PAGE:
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Tag Archives: Alfalfa
Throughout the past few years, drip and subsurface drip irrigation (SDI) have emerged as new opportunities for alfalfa growers looking to conserve water and other resources.
The idea of greater water use efficiency (WUE) and resource use efficiency (RUE) is enticing growers who are on the fence about converting fields, while the expectation of achieving greater yields, a proven benefit of a drip and subsurface drip irrigation system, is pushing them over.
A good engineer will ask the proper questions to ensure the best system is recommended and installed for each unique operation, but it’s equally important growers ask questions about the system as it relates to the current field and future operation plans. Continue reading
Alfalfa’s been getting a bad rap lately, thanks in part to the drought currently affecting much of the western United States. This Thursday, January 14th, at 6p.m. PST on The Water Zone Radio Show, join special guest-hosts Inge Bisconer and Paul McFadden as they discuss water use efficiency in alfalfa. Continue reading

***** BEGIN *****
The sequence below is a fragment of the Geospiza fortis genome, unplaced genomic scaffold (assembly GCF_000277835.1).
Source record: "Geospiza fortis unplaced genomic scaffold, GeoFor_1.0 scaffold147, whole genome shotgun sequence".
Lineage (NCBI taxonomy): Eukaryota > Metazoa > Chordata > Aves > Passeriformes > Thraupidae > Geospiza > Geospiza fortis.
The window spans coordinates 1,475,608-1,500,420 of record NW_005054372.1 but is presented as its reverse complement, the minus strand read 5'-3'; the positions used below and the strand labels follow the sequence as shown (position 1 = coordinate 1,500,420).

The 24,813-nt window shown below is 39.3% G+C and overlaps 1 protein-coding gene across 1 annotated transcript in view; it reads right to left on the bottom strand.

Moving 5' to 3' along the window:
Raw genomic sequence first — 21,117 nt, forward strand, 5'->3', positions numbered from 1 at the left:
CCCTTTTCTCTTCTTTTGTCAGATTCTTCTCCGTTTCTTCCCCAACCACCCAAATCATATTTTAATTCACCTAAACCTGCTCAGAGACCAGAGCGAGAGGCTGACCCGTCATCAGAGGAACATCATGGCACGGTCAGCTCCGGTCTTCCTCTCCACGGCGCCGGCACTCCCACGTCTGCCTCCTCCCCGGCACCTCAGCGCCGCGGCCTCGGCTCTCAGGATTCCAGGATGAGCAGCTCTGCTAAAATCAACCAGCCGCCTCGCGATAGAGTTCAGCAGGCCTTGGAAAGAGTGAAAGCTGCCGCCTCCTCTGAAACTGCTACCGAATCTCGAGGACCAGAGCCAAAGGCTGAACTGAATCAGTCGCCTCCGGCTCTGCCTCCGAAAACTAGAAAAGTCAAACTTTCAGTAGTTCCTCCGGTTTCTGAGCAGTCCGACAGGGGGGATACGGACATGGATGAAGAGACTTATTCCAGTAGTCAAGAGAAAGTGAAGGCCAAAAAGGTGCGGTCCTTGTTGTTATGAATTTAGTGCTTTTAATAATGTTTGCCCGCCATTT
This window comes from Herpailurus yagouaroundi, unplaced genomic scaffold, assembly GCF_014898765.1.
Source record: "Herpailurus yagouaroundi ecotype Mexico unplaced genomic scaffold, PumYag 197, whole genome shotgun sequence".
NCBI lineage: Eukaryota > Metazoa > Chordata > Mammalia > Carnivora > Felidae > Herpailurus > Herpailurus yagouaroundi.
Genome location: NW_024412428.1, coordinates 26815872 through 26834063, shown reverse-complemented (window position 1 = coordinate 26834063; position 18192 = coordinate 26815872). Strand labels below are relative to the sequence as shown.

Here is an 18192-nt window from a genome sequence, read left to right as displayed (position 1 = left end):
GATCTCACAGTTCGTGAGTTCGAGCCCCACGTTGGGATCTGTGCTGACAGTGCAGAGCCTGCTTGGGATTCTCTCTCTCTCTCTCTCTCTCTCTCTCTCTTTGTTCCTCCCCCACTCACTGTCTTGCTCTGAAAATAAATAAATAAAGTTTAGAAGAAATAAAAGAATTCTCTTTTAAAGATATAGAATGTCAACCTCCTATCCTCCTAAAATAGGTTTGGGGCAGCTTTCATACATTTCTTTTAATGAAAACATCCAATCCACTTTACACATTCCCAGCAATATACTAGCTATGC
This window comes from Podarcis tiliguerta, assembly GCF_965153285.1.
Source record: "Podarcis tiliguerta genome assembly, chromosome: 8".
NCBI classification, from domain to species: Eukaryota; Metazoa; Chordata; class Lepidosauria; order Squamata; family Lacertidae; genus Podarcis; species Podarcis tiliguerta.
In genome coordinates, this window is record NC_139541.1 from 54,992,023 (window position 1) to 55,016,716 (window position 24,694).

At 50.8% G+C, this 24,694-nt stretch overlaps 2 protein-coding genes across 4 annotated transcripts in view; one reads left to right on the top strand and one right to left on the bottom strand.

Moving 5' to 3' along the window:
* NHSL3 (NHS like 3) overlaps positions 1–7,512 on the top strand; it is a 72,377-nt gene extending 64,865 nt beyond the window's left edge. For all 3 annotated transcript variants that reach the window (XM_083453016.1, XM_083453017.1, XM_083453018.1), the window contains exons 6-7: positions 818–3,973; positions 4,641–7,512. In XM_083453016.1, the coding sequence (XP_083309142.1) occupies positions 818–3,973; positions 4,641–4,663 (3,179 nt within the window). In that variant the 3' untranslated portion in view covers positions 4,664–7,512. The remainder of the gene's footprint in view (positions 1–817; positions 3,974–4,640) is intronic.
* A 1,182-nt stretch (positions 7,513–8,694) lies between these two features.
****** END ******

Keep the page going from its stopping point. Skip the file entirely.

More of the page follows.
Alfalfa growers may be encouraged to take a fresh look at subsurface drip irrigation (SDI) based on promising work underway at the Burford Ranch in Five Points, Calif.
Francisco Parra, an agronomist and pest control advisor at Burford Ranch, presented preliminary information at an alfalfa pest and crop management meeting held in Dos Palos, Calif. in June on switching the ranch’s Roundup Ready alfalfa acreage to SDI on 60-inch beds to maximize water efficiency. Continue reading
Click the links below to explore our archive of drip irrigation “how to” literature, drip irrigation basics, and case studies by crop. These real-world applications show why drip is the most efficient irrigation method that not only saves water, but also improves yield and crop quality. Continue reading
Lonnie Bohn and Don Blaschko installed a Toro SDI system on a 53-acre field four years ago and have seen higher yields due to increased water efficiency. “We started to look at the drip system because of the lower pressure and absolute efficiency. None of the water runs off,” Bohn says. “It’s all underground, so there is no evaporation.” Continue reading